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Electrospun vancomycin-loaded coating on titanium implants for the prevention of implant-associated infections

Authors Zhang L, Yan J, Yin Z, Tang C, Guo Y, Li D, Wei B, Xu Y, Gu Q, Wang L

Received 12 March 2014

Accepted for publication 16 April 2014

Published 23 June 2014 Volume 2014:9(1) Pages 3027—3036


Checked for plagiarism Yes

Review by Single-blind

Peer reviewer comments 3

Li Zhang,* Junwei Yan,* Zhaowei Yin, Cheng Tang, Yang Guo, Dong Li, Bo Wei, Yan Xu, Qiangrong Gu, Liming Wang

Orthopedic Laboratory of Nanjing First Hospital, Nanjing Medical University, Nanjing, People’s Republic of China

*Both of these authors contributed equally to this work

Abstract: The objectives of this work were to develop an antibiotic coating on the surface of a titanium plate to determine its antibacterial properties in vitro and in vivo. To prepare vancomycin-coated titanium implants, we adopted the electrospinning nanotechnique. The surface structure of the coating implants was observed using a scanning electron microscope. An elution method and a high-pressure liquid chromatography assay were used to characterize the release behavior of vancomycin from the coating. The antibacterial efficacy and the cytotoxicity of the coated titanium implants on osteoblasts were investigated in vitro. In addition, X-ray, white blood cell count, C-reactive protein, erythrocyte sedimentation rate, and pathological examination were performed to validate its antimicrobial efficacy in vivo. The antibiotic coating released 82.7% (approximately 528.2 µg) of total vancomycin loading in the coating in vitro. The release behavior of vancomycin from nanofiber coatings exhibited a biphasic release pattern with an initial burst on day 1, followed by a slow and controlled release over 28 days. There was no cytotoxicity observed in vitro for the vancomycin-loaded coating. The vancomycin-coated titanium implants were active in treating implant-associated infection in vivo. Thus, vancomycin-coated titanium implants may be a promising approach to prevent and treat implant-associated infections.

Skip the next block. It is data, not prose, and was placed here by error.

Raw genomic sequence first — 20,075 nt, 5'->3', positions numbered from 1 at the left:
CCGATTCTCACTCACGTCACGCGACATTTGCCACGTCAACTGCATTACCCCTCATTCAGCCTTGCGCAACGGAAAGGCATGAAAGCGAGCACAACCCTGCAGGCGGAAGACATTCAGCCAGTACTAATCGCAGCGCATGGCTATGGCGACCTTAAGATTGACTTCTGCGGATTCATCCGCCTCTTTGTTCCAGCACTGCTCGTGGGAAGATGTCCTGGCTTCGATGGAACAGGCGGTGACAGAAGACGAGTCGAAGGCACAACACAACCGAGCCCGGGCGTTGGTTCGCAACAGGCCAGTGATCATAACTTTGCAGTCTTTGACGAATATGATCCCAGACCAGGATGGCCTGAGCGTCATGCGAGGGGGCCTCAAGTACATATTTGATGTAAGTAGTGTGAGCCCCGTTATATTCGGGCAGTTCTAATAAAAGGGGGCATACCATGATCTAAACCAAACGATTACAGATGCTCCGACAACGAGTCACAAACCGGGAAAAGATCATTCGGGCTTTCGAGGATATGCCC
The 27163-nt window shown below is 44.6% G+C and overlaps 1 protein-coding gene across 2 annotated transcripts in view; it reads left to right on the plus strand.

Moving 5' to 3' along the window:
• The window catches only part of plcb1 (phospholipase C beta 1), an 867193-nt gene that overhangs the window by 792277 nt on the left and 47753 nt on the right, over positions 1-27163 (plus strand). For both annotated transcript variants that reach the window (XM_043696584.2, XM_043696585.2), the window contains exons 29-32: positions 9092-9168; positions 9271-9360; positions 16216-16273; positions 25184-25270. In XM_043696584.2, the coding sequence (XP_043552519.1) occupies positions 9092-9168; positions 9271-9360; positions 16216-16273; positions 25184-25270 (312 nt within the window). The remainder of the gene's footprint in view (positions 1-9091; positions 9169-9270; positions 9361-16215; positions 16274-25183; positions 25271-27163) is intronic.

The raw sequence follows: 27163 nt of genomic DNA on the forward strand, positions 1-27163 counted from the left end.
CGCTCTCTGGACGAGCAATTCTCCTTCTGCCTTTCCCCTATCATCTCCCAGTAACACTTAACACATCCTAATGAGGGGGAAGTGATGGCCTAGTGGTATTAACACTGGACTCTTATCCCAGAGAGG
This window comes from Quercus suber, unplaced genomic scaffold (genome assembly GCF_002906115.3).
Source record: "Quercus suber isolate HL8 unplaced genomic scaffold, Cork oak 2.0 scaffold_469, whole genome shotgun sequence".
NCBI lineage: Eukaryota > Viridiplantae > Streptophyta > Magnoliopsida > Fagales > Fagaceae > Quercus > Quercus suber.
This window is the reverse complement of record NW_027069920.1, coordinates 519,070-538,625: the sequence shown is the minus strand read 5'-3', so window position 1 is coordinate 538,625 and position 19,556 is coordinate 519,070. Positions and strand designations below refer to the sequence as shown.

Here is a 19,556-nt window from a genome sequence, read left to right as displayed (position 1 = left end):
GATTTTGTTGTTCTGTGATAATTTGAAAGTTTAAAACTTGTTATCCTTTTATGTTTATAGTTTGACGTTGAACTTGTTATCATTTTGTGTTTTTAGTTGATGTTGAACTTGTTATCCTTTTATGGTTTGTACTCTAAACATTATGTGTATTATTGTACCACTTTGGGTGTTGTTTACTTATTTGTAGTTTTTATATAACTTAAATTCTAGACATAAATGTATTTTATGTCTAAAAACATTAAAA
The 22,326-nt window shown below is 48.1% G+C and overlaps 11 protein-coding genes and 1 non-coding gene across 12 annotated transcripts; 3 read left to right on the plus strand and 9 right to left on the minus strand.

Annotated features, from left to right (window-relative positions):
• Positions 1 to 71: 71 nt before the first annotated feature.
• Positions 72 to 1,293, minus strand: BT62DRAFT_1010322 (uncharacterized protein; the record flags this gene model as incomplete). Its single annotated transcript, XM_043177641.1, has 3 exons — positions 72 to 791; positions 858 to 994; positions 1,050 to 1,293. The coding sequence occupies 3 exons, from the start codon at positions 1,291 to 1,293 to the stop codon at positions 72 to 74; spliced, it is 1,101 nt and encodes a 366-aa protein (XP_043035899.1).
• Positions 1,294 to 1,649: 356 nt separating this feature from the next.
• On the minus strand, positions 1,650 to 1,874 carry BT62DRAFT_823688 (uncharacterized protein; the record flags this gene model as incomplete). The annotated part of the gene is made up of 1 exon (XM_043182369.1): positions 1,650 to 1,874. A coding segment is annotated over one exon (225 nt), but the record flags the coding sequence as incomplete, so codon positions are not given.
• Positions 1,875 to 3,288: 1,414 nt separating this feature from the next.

Keywords: electrospinning, vancomycin, implant, infection, coating, nanofibers

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